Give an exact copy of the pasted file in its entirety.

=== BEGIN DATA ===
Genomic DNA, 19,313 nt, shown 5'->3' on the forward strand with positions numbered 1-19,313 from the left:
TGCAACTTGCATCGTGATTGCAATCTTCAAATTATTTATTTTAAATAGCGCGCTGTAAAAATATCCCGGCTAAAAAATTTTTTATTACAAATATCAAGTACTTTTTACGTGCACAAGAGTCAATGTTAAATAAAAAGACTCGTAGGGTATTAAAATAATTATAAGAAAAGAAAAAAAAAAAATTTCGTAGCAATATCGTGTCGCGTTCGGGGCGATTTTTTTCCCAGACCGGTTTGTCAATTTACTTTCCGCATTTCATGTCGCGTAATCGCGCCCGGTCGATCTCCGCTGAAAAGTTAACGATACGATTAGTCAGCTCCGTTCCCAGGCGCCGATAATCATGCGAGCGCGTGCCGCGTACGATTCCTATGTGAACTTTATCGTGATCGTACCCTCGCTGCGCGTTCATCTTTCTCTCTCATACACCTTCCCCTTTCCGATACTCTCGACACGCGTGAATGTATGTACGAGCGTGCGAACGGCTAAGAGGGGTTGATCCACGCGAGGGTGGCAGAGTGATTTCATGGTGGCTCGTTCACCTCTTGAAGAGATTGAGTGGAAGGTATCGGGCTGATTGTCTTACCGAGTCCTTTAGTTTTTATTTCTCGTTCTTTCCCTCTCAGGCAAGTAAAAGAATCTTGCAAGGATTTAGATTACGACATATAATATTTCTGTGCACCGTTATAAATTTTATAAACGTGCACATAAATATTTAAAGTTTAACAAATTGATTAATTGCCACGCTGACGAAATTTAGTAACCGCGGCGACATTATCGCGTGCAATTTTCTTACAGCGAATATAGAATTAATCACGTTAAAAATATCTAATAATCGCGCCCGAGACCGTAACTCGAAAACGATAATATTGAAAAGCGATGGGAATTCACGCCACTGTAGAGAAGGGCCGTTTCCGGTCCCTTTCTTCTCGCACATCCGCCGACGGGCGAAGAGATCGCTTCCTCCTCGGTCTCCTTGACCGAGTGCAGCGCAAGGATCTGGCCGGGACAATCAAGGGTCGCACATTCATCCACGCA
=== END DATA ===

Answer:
Genomic DNA, 19,313 nt, shown 5'->3' on the forward strand with positions numbered 1-19,313 from the left:
TGCAACTTGCATCGTGATTGCAATCTTCAAATTATTTATTTTAAATAGCGCGCTGTAAAAATATCCCGGCTAAAAAATTTTTTATTACAAATATCAAGTACTTTTTACGTGCACAAGAGTCAATGTTAAATAAAAAGACTCGTAGGGTATTAAAATAATTATAAGAAAAGAAAAAAAAAAAATTTCGTAGCAATATCGTGTCGCGTTCGGGGCGATTTTTTTCCCAGACCGGTTTGTCAATTTACTTTCCGCATTTCATGTCGCGTAATCGCGCCCGGTCGATCTCCGCTGAAAAGTTAACGATACGATTAGTCAGCTCCGTTCCCAGGCGCCGATAATCATGCGAGCGCGTGCCGCGTACGATTCCTATGTGAACTTTATCGTGATCGTACCCTCGCTGCGCGTTCATCTTTCTCTCTCATACACCTTCCCCTTTCCGATACTCTCGACACGCGTGAATGTATGTACGAGCGTGCGAACGGCTAAGAGGGGTTGATCCACGCGAGGGTGGCAGAGTGATTTCATGGTGGCTCGTTCACCTCTTGAAGAGATTGAGTGGAAGGTATCGGGCTGATTGTCTTACCGAGTCCTTTAGTTTTTATTTCTCGTTCTTTCCCTCTCAGGCAAGTAAAAGAATCTTGCAAGGATTTAGATTACGACATATAATATTTCTGTGCACCGTTATAAATTTTATAAACGTGCACATAAATATTTAAAGTTTAACAAATTGATTAATTGCCACGCTGACGAAATTTAGTAACCGCGGCGACATTATCGCGTGCAATTTTCTTACAGCGAATATAGAATTAATCACGTTAAAAATATCTAATAATCGCGCCCGAGACCGTAACTCGAAAACGATAATATTGAAAAGCGATGGGAATTCACGCCACTGTAGAGAAGGGCCGTTTCCGGTCCCTTTCTTCTCGCACATCCGCCGACGGGCGAAGAGATCGCTTCCTCCTCGGTCTCCTTGACCGAGTGCAGCGCAAGGATCTGGCCGGGACAATCAAGGGTCGCACATTCATCCACGCA